Hamas ‘does not speak for Palestinian people’ says Tlaib
Both sides have adopted victory narratives following the announcement of the ceasefire which ended the bloody 11-day war, which killed 243 Gazans, including 66 children, and 13 Israelis, including one soldier. Ismail Haniya, the political leader of Hamas, said the outcome of the truce was “a quantum leap in the history of the conflict with the enemy” and said resistance rather than negotiation is the “best strategic choice for liberation”.
The Israeli cabinet claimed the IDF had made “great achievements” in the war – some of them “unprecedented”.
But Mark Perry, a US foreign policy expert, said it is high time Israel woke up to the reality that pounding the Gaza Strip in response to rocket attacks from Hamas is not going to achieve peace.
The warning from the senior analyst at the Quincy Institute for Responsible Statecraft, a Washington DC-based think tank that advocates military restraint, came hours before Israel’s fourth war with Hamas ended in a ceasefire.
Mr Perry told Express.co.uk: “This movement isn’t going away and Gaza remains under siege and [Hamas] have a wonderful ability to reconstitute, rebuild and recreate themselves.
“So Mr Netanyahu can tell his people, ‘well we’ve taught them a lesson’, but they’ve taught them a lesson before and the lesson has never taken hold.
An American foreign policy expert has warned Israel cannot bomb Hamas into submission
A US foreign policy expert says Israel should strike a peace deal with Hamas
“So I think perhaps for Israel to adopt a different strategy.
“Bombing Hamas is not going to eliminate them and it’s not going to make Israel any safer, it’s going to do just the opposite.
“There’s got to be a different kind of vision for how to end this conflict than the one we have.
“The one we have is a conflict that continues in the hopes that somehow people will learn their lesson – that’s never worked and it’s not going to work here.”
Mr Perry, who has visited the blockaded enclave of Gaza multiple times and met with senior Hamas officials, said after years of unrest and countless lives lost on both sides Israel and Hamas should both be willing to try to negotiate a peace settlement.
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Israel refuses to negotiate with Hamas
He added: “This is an assymetric conflict.
“How do you resolve it? Perhaps, Israel would do best by lifting the siege of Gaza and engaging in discussions with Hamas.
“They say they won’t engage in any kind of discussion with terrorist organisations but that didn’t stop Yithzak Rabin or Shimon Perez from talking to the PLO (Palestine Liberation Organisation) which they considered a terrorist organisation.
“I don’t think it’s out of the question that at some point, probably not soon, but at some point in the future there would be some kind of direct understanding that could be reached between the two parties.”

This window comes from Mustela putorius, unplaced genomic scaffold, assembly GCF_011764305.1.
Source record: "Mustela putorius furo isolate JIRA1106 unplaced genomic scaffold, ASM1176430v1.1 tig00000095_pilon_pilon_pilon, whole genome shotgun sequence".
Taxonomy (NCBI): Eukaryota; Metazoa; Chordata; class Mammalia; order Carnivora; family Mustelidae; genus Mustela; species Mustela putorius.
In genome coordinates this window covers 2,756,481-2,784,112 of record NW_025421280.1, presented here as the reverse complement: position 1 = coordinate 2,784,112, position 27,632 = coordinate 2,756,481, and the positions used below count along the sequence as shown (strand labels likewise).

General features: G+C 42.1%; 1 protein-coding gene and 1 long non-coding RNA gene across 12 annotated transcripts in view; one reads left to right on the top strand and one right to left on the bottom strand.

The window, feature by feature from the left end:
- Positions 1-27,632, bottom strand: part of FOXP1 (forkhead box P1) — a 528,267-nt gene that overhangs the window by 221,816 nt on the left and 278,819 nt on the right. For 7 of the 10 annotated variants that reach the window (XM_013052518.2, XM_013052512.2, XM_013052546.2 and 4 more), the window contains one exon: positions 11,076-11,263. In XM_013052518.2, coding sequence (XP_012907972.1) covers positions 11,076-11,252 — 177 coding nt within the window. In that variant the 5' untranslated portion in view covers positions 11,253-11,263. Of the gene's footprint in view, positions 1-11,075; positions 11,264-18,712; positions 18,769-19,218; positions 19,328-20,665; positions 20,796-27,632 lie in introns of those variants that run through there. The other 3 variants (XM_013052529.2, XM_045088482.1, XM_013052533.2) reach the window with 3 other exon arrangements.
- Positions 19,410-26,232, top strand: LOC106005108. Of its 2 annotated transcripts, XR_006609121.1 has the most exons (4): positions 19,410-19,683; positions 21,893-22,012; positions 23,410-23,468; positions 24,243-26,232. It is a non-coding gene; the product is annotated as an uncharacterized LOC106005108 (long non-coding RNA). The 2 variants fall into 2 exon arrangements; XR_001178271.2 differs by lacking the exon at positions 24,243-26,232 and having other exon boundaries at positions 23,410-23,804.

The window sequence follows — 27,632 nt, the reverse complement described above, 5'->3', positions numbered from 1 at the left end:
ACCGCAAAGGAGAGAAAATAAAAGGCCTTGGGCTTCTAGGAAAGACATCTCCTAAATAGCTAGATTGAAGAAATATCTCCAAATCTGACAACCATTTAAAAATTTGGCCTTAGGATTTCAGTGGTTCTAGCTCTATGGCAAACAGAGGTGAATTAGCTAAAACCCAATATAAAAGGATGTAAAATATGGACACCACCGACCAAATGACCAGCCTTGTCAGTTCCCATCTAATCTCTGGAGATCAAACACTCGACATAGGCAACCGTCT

The militant group has been declared a terrorist organisation by the United States, United Kingdom and European Union.
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Hamas fired rockets on Israel for 11 days while the IDF retaliated with airstrikes
An IDF soldier runs in front of a tank near the border with Gaza
Mr Perry said from his meeting with Hamas officials he believes the group is capable of reaching a deal with their sworn enemy, and said they did not strike his as “irrational” in their demands.
While neither side has in the past not been willing to talk directly, a team of Egyptian mediators made the ceasefire discussions possible.
And he expressed scepticism over claims Iran is playing a major role in the day-to-day workings of the group, saying Hamas receives only “nominal” financial support from Tehran.
Mr Perry explained: “Hamas is a homegrown organisation. Israel would love for us to think that Hamas is an arm of the Iranian revolution. It’s absolute nonsense, there’s very little evidence that that’s the case.
A child pictured at a rally in support of Hamas in the West Bank
“Hamas doesn’t receive its missiles from Iran, it doesn’t receive munitions from Iran. The rockets that Hamas is sending into Israel are created in metal workshops in the heart of Gaza.
“They’re a very tough political organisation. They’re cast as Islamic fanatics [but] they’re not. I know them well, they’re not Islamic fanatics.
“This isn’t ISIS, this isn’t Al-Qaeda. They’re practical, political straight-thinking leaders in the Palestinian national movement and they’re very tenacious. They’re not going away.”
Friends of Al-Aqsa, a London-based group advocating for the rights of Palestinians, backed Mr Perry’s Hamas and Israel to thrash out a peace pact.
Palestinian wave flags in support of Hamas
A child salvages what remains of a destroyed building in Gaza
Chairman Ismail Patel told Express.co.uk said any diplomatic solution to the reached by the Israelis and the Palestinians would have to include Hamas.
He said: “For the diplomatic negotiations to result in lasting peace, the Israeli leadership will have to negotiate with all the Palestinian political parties.
“In the current political map of Palestine, this will have to include Hamas and Fatah amongst other political groups.”